What Does the Editor Say?

Formerly an advertising copy writer, a newspaper journalist, and a PR person, Jesse Mullins, editor of Permian Basin Oil and Gas for the last two years and previously founding editor of American Cowboy, gave his own tips and pointers for writers wanting to have an editor hire them to write for magazines.

General thoughts:
If you want to break in, be a little sacrificial on the front end. To make money in this business, you have to build relationships with editors. If you can do something to get in with the editor, then do it. Sometimes it takes doing a lot at the front end.

If they offer you something quick, then get it done and then you’ll be in their list for hiring when they need something written–whether they need it on a short deadline or not.

Be familiar with the content of the magazine and the name of the editor. He said he found that “Dear Editor” queries are often the equivalent of spam. He specifically mentioned calling folks who had sent a query he was interested in and they didn’t even know what the magazine did when he called them, told them his name, and mentioned which magazine he edited.

More specific to early (and later) pitches:
Pitch the small stuff first. He said he will take a chance with the small stuff. Editors are working against a deadline and they do all the little bitty stuff, because that stuff is hard to assign… At the end, the editor wishes someone would write the little stuff. Most magazines don’t advertise that they will buy the little stuff. Try pitching and writing that. (Remember that a step in the door is the most important thing. This may be small, with low pay, but it will get you on the editor’s radar.)

Find the superlative and sell it. If you have an idea, and marry it to an extreme, it’s got a news value. People like to know the extremes of life. If you are ready to go tackle something ambitious, that they aren’t hearing from others, you are likely to be able to sell it.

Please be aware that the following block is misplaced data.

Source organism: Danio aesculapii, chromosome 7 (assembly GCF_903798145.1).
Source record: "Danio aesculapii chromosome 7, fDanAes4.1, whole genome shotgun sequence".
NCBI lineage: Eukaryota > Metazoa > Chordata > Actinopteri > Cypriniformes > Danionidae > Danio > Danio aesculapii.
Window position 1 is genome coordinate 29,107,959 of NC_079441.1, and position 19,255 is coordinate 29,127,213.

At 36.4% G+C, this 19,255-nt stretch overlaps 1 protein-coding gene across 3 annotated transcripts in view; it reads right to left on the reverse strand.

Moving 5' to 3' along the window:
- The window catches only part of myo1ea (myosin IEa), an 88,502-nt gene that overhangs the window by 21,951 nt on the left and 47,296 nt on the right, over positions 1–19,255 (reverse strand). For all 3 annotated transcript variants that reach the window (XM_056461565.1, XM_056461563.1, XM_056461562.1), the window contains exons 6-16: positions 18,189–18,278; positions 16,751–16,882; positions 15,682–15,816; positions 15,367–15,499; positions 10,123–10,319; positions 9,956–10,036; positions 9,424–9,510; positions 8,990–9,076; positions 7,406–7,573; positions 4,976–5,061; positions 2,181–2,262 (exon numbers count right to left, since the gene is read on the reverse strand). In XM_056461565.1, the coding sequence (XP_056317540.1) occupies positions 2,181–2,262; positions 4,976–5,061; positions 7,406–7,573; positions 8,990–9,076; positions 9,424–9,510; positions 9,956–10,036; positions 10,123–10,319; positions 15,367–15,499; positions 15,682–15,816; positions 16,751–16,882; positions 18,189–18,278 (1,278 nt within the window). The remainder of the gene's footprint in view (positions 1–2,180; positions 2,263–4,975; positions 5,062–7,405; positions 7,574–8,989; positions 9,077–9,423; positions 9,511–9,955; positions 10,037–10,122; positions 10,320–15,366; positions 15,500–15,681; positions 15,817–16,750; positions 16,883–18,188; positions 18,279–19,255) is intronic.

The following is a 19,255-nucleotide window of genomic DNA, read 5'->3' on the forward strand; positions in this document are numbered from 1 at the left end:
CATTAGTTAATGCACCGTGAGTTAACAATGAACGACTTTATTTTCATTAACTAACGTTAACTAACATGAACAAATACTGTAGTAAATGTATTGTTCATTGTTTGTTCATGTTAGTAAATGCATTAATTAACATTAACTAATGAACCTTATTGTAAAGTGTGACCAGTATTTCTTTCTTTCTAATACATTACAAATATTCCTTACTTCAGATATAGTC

The editors are trying to get the story that the PR departments are not giving them for free. They want the more “Everyman” story. Hollywood and Nashville send them all the PR stuff they wanted (and more) on the big names.

Specific things that might get your article published:
If you can figure out where the article is going to run in the magazine (based on content and style) and you choose a headline that will fit (in the size and the font), an editor is more likely to accept and run your article. You have given the editor one less thing to do.

A good cover line could put you at the front of the line. If you either pitch your story or send a speculative article with a good cover line for the front of the magazine, the editor is more likely to accept or purchase your article.

Advice for the working writer:
Don’t be preoccupied with price. I’ll offer you some price, probably not a high one at the beginning. Once you’ve done one article I can use, then I’ll just move you up in the pay scale, after you’ve built the trust.

Don’t worry about documenting past experience when you pitch. If you pitch something I am interested in, I don’t care if you have great credentials–or at least it is not a deal killer.

Some editors don’t like simultaneous submissions, but if you shop a story you’ve already written around one place at a time, the story will erode (because it is timely, right?). So shop it around. Editors will check with you before they publish it.

You don’t have to pitch the merits of the piece. If it has merit, I will see it.

He had a lot of other good things to say.

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